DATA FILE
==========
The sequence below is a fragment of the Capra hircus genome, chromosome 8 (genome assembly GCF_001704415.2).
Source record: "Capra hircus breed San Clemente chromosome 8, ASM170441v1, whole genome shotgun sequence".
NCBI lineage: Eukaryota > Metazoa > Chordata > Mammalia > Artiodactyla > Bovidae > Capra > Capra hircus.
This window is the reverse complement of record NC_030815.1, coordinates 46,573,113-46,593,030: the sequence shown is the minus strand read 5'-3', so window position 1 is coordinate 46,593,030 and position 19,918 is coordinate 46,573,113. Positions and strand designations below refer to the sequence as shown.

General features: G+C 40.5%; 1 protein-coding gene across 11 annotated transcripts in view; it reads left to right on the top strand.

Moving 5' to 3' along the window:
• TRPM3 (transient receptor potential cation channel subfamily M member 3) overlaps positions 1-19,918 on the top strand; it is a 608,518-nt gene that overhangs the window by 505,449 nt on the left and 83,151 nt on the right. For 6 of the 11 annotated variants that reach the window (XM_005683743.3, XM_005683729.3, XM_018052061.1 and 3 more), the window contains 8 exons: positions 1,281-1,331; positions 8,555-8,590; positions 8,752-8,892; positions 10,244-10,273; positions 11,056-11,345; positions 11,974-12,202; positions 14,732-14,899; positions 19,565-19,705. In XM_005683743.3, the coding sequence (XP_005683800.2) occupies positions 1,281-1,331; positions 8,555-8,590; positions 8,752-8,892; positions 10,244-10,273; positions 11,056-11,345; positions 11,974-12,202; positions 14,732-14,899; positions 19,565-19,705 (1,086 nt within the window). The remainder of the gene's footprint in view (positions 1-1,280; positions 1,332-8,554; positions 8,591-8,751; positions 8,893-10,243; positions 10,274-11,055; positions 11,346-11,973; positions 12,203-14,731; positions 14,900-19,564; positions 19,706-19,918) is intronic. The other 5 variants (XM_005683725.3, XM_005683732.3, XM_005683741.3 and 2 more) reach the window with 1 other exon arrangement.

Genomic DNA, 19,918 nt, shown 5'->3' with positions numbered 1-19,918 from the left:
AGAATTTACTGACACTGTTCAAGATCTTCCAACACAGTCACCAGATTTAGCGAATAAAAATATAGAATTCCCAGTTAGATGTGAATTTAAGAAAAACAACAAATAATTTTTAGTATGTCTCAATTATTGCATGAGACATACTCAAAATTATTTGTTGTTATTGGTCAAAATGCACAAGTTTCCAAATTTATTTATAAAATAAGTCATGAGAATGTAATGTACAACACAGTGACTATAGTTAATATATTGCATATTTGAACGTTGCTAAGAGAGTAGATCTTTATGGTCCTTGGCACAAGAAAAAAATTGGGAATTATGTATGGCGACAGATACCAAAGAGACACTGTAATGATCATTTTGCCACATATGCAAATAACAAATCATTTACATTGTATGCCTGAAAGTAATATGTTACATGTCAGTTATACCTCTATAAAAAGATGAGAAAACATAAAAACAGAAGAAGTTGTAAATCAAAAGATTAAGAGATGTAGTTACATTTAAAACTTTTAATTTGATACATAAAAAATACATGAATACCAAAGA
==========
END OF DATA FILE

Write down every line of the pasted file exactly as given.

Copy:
The sequence below is a fragment of the Capra hircus genome, chromosome 8 (genome assembly GCF_001704415.2).
Source record: "Capra hircus breed San Clemente chromosome 8, ASM170441v1, whole genome shotgun sequence".
NCBI lineage: Eukaryota > Metazoa > Chordata > Mammalia > Artiodactyla > Bovidae > Capra > Capra hircus.
This window is the reverse complement of record NC_030815.1, coordinates 46,573,113-46,593,030: the sequence shown is the minus strand read 5'-3', so window position 1 is coordinate 46,593,030 and position 19,918 is coordinate 46,573,113. Positions and strand designations below refer to the sequence as shown.

General features: G+C 40.5%; 1 protein-coding gene across 11 annotated transcripts in view; it reads left to right on the top strand.

Moving 5' to 3' along the window:
• TRPM3 (transient receptor potential cation channel subfamily M member 3) overlaps positions 1-19,918 on the top strand; it is a 608,518-nt gene that overhangs the window by 505,449 nt on the left and 83,151 nt on the right. For 6 of the 11 annotated variants that reach the window (XM_005683743.3, XM_005683729.3, XM_018052061.1 and 3 more), the window contains 8 exons: positions 1,281-1,331; positions 8,555-8,590; positions 8,752-8,892; positions 10,244-10,273; positions 11,056-11,345; positions 11,974-12,202; positions 14,732-14,899; positions 19,565-19,705. In XM_005683743.3, the coding sequence (XP_005683800.2) occupies positions 1,281-1,331; positions 8,555-8,590; positions 8,752-8,892; positions 10,244-10,273; positions 11,056-11,345; positions 11,974-12,202; positions 14,732-14,899; positions 19,565-19,705 (1,086 nt within the window). The remainder of the gene's footprint in view (positions 1-1,280; positions 1,332-8,554; positions 8,591-8,751; positions 8,893-10,243; positions 10,274-11,055; positions 11,346-11,973; positions 12,203-14,731; positions 14,900-19,564; positions 19,706-19,918) is intronic. The other 5 variants (XM_005683725.3, XM_005683732.3, XM_005683741.3 and 2 more) reach the window with 1 other exon arrangement.

Genomic DNA, 19,918 nt, shown 5'->3' with positions numbered 1-19,918 from the left:
AGAATTTACTGACACTGTTCAAGATCTTCCAACACAGTCACCAGATTTAGCGAATAAAAATATAGAATTCCCAGTTAGATGTGAATTTAAGAAAAACAACAAATAATTTTTAGTATGTCTCAATTATTGCATGAGACATACTCAAAATTATTTGTTGTTATTGGTCAAAATGCACAAGTTTCCAAATTTATTTATAAAATAAGTCATGAGAATGTAATGTACAACACAGTGACTATAGTTAATATATTGCATATTTGAACGTTGCTAAGAGAGTAGATCTTTATGGTCCTTGGCACAAGAAAAAAATTGGGAATTATGTATGGCGACAGATACCAAAGAGACACTGTAATGATCATTTTGCCACATATGCAAATAACAAATCATTTACATTGTATGCCTGAAAGTAATATGTTACATGTCAGTTATACCTCTATAAAAAGATGAGAAAACATAAAAACAGAAGAAGTTGTAAATCAAAAGATTAAGAGATGTAGTTACATTTAAAACTTTTAATTTGATACATAAAAAATACATGAATACCAAAGA